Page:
Ghost Bikes

At This Week's Ride of Silence, Raising Awareness of Cyclist Fatalities

BikeHouston and Mayor Sylvester Turner hope to decrease Houston's high rate of pedestrian and cyclist deaths.

By Katharine Shilcutt May 16, 2016

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The annual Ride of Silence meets at City Hall.

Nearly one year ago, three cyclists were killed on Houston streets in the span of just three weeks. The first was David Rosenfeld, struck by a car in Bellaire while riding to a memorial for a fellow cyclist who'd been killed while riding in Galveston. The 47-year-old Rosenfeld left behind a wife and three children when he passed away the morning after being hit. Rosenfeld's death wasn't an isolated incident, nor were the fates of the two additional cyclists killed in the following two weeks last summer; instead, these deaths are part of a growing trend.

From New York City to San Francisco, cyclist deaths are spiking across the nation. Ironically, child deaths have dropped dramatically over the past 40 years thanks to an emphasis on helmets and overall bike safety, but it's adults—not children—who are taking their bikes onto busy city streets in increasing numbers. As such, NPR reported last year, the mortality rate for cyclists between the ages of 35 and 54 has tripled in the last 40 years. Houston is not exempt from that trend, as most visibly evidenced by the growing number of white ghost bikes across town: six installed in memory of the six cyclists lost in 2014, six more in 2015, and four already this year. Frustratingly, charges are rarely brought against the drivers responsible.

"More than 30,000 Americans die on our roadways every year, more than most other developed countries," says Will Bruce, communications manager for BikeHouston. Studies from the National Highway Traffic Safety Administration back him up, their numbers bearing out the fact that being a pedestrian or cyclist on U.S. streets is quickly becoming more dangerous than being a driver. "Furthermore," says Bruce, "Houston's fatality rate is higher than most other American cities."

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The Ride of Silence is attended by civilian and law enforcement cyclists alike.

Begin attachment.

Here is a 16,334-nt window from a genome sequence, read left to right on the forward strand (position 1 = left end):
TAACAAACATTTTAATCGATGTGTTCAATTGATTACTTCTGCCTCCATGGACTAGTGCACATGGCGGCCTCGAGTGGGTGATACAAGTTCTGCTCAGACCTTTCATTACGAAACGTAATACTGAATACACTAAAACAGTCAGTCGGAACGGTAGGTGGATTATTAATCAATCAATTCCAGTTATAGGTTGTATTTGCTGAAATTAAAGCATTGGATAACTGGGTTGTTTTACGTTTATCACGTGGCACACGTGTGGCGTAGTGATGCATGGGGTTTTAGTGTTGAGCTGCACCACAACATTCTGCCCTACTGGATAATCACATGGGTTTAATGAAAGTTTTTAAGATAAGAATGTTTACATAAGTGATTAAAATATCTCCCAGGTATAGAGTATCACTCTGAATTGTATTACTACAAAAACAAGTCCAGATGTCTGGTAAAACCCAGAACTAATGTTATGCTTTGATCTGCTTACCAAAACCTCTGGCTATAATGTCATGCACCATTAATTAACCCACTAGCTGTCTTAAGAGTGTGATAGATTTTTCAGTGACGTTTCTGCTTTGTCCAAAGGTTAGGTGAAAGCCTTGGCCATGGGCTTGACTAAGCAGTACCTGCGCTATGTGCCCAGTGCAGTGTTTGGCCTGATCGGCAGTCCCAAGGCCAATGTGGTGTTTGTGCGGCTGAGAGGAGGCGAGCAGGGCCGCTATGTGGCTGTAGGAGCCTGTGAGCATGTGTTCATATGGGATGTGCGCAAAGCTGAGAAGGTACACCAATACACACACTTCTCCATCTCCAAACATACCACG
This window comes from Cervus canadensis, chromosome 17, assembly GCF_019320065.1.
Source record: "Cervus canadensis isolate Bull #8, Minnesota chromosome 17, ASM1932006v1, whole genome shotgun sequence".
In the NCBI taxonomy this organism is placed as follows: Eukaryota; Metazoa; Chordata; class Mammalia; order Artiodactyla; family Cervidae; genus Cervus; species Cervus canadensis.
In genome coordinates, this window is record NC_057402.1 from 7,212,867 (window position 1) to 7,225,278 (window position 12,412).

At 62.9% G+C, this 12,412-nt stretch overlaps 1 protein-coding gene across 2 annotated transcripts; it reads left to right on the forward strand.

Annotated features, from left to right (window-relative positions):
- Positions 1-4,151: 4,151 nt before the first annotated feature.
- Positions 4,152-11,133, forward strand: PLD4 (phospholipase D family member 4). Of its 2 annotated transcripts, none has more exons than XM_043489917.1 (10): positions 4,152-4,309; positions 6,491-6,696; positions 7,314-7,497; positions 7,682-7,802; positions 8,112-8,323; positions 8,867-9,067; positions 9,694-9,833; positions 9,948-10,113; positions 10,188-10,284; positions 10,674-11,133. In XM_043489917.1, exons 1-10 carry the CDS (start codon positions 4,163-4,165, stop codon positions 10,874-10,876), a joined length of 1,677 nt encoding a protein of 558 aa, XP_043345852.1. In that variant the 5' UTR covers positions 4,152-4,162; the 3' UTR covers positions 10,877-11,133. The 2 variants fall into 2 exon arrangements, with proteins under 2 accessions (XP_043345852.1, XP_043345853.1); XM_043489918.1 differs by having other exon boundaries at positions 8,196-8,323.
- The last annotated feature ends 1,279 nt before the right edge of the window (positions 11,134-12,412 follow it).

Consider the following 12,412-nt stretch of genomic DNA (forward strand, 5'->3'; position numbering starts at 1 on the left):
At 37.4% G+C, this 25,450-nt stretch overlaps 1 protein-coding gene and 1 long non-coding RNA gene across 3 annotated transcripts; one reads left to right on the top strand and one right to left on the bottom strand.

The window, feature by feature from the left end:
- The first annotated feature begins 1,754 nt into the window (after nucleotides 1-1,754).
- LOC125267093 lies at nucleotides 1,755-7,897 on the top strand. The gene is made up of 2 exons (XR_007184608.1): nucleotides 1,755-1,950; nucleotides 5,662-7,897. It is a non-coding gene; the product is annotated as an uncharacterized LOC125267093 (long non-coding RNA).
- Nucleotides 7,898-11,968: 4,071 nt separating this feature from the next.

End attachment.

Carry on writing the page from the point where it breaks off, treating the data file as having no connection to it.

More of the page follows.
This week's Ride of Silence, an annual event held in cities across the nation, is a testament and tribute to Houston's lost cyclists. It begins at 6:45 p.m. on Wednesday, May 18 on the steps of City Hall with solemn opening remarks from Mayor Sylvester Turner. "Mayor Turner has been very supportive of the Houston Bike Plan and encouraging people to ride," says Bruce. The ride itself begins at 7 p.m., "in honor of anyone injured or killed in a collision or crash and to raise awareness around the fact that people on bikes are legally able and often encouraged to ride on most roadways throughout Texas and the United States," Bruce says.

Participants in the ride, which is slow-paced and silent, are asked to wear white—the same, intentional color as Houston's many ghost bikes. "This is a powerful message to those that see the ride," says Bruce. Helmets, of course, are also required, as are lights. It's all in keeping with the primary mission of BikeHouston, which aims to make cycling a safe, enjoyable option for all Houstonians by raising awareness, whether during its Bike to Work days or its powerful Ride of Silence. 

"At BikeHouston," says Bruce, "we envision a future where Houstonians have safe transportation options and streets that are built for all users, not just cars."

Ride of Silence, Wednesday, May 18, 6:30 p.m. City Hall, 901 Bagby St. Free. In case of rain, the ride will be rescheduled for Saturday, May 21.

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